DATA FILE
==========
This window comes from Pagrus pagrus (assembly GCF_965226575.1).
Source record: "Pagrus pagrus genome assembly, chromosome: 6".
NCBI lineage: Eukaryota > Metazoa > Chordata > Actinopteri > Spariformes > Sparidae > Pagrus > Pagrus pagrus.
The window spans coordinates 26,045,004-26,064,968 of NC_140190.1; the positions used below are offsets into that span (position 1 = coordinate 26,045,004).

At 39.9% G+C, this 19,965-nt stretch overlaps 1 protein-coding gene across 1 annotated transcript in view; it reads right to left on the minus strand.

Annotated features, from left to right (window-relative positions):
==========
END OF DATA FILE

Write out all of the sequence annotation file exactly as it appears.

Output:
This window comes from Pagrus pagrus (assembly GCF_965226575.1).
Source record: "Pagrus pagrus genome assembly, chromosome: 6".
NCBI lineage: Eukaryota > Metazoa > Chordata > Actinopteri > Spariformes > Sparidae > Pagrus > Pagrus pagrus.
The window spans coordinates 26,045,004-26,064,968 of NC_140190.1; the positions used below are offsets into that span (position 1 = coordinate 26,045,004).

At 39.9% G+C, this 19,965-nt stretch overlaps 1 protein-coding gene across 1 annotated transcript in view; it reads right to left on the minus strand.

Annotated features, from left to right (window-relative positions):